I have read many (most?) of Alice Hoffman’s books, and although there are major shifts in the tone of her writing at certain points in her career, she is consistently someone who is attentive both to detail and to character. Her book Faithful is no exception to that, but what is missing (despite erroneous labeling by Goodreads) is the element of magical realism that pops up in many of her books. There is one part of the story that I suppose, at a stretch, could qualify, but it’s such a low-level background piece of information that I don’t really count it, especially because the magic is cited but doesn’t exactly manifest. At first I was disappointed at its absence, but as the character and the story grew on me, I put that aside and just enjoyed the transformation of Shelby Richmond
I admired one Goodreads reviewer’s phrase when addressing what this novel is about: “Rather than coming of age, it’s coming to grips.” That is the plot in a nutshell. Shelby and Helene are best friends throughout most of their lives, until a treacherous, icy road under their wheels leaves Helene in a coma and Shelby trying to deal with the idea that she is walking away unharmed while her friend will never come back from this. The thought that she wasn’t damaged is, of course, not the truth at all: Shelby is overwhelmed by grief and guilt, and spends years cancelling herself out of life as a punishment for the one she believes she ruined.
The doctors and her parents can call her condition whatever they wish; Shelby knows what’s wrong with her. She is paying her penance. She is stopping her life, matching her breathing so that it has become a counterpart of the slow intake of air of a girl in a coma.
This is a somewhat dark tale, as some of Hoffman’s later writings have tended to be (for me, the turning point was her book Here on Earth, which forsook the lighthearted, sort of wacky heroines for a more serious tone and incorporated magic that was more portentous than incidental), but it is still enlivened by moments of comic relief. In this case, it’s Shelby’s impulsive nature, which slowly begins to rescue her from emotional trauma and depression and carry her forward into a new life. I love that it takes the form that it does, but I won’t specify what that is here, because it was such a delight to read.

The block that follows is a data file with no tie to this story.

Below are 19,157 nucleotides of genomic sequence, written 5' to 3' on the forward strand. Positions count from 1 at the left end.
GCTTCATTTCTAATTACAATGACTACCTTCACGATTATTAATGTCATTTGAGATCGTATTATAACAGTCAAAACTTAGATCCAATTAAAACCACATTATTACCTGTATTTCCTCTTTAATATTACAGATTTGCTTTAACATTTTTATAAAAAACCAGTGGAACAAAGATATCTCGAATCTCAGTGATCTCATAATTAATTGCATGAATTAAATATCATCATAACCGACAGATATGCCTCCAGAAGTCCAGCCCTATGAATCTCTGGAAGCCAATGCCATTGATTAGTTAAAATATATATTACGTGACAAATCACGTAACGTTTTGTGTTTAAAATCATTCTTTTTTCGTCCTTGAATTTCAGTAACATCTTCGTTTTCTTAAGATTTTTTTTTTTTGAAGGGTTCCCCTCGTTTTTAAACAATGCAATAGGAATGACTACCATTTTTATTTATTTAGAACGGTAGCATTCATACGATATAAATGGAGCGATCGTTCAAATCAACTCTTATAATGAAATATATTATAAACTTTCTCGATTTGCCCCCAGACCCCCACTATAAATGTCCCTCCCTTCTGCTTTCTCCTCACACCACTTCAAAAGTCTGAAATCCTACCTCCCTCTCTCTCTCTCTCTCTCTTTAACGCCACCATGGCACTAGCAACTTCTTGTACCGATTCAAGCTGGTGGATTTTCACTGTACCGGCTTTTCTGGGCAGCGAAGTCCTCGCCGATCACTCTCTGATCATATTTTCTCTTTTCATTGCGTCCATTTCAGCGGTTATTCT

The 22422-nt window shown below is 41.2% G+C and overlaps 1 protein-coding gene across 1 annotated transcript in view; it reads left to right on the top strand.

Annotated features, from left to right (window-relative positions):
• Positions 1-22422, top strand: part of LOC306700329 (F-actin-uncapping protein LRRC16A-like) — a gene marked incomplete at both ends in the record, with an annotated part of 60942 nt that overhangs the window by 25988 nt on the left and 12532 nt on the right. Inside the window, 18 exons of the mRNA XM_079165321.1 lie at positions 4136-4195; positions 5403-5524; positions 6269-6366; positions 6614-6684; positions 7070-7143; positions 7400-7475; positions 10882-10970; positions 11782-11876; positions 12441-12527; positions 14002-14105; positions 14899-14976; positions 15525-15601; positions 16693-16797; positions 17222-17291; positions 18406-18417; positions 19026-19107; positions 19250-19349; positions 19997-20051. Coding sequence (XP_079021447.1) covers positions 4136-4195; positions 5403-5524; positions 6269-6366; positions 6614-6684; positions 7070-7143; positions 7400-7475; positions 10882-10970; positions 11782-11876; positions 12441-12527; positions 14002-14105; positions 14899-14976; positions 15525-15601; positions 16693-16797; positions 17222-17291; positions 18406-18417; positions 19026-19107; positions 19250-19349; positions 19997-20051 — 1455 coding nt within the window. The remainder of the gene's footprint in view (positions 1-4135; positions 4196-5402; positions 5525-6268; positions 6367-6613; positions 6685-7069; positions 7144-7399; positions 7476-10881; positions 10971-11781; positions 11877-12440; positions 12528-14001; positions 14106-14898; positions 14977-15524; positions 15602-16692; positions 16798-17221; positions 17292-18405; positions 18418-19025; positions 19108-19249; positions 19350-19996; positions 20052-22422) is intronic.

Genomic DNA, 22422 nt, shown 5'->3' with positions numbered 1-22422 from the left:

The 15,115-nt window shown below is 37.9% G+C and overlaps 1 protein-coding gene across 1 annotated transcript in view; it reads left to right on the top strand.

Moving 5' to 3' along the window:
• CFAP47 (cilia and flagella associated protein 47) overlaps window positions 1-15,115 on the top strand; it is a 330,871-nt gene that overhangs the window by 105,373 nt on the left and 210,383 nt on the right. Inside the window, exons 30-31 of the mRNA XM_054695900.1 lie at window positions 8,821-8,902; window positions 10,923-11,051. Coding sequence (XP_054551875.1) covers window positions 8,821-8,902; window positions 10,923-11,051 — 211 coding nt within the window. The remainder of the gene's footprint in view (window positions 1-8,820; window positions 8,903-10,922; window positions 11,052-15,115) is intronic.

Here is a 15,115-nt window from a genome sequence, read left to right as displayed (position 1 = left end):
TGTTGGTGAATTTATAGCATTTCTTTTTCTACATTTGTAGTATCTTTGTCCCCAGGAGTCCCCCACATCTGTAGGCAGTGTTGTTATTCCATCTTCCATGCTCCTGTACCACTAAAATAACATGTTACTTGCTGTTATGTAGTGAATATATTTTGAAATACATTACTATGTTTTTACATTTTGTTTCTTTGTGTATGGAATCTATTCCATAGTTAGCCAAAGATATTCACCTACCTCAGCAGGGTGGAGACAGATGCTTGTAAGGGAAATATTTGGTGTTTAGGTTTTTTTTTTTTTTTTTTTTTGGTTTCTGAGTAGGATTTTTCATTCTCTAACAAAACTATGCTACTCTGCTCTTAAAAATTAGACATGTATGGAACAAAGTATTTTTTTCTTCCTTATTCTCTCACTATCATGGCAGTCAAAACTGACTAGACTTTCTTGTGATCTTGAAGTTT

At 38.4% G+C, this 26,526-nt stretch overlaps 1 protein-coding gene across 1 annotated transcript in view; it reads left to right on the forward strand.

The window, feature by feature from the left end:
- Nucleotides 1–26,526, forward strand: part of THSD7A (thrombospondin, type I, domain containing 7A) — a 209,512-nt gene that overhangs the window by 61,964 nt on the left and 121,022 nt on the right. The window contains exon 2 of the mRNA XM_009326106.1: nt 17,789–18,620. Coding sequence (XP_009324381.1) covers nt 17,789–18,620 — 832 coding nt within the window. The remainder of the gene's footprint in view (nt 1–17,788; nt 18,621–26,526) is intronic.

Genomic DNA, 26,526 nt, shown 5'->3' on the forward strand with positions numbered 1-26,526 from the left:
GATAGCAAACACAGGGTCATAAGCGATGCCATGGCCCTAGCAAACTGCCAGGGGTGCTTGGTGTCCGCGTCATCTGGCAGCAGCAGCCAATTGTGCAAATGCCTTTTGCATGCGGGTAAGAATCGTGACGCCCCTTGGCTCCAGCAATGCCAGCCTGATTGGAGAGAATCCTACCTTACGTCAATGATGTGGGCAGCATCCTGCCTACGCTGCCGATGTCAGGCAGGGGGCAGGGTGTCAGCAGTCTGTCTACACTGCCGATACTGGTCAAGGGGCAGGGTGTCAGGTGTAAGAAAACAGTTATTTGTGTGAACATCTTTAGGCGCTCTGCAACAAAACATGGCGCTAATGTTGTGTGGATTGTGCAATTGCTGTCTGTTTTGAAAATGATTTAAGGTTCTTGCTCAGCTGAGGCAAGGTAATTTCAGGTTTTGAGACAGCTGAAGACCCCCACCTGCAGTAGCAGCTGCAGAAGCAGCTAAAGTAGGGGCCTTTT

The people and their relationships are the essential and most engaging part of this book; Hoffman paints a vivid picture when she develops a character, and it’s hard not to become emotionally involved with them, from Ben to Maravelle, Jasmine to James, to Shelby’s mom. This is a wonderful story of the effect persistent caring can have on someone, even when they don’t believe they deserve to be the recipient.
I never really figured out the significance of calling the book “Faithful.” While Shelby is faithful to her resolution to atone for the damage to Helene, and the two men in her life are both faithful to her redemption (as are her dogs), it just didn’t seem to fit. But I’m sure Hoffman knew what she meant.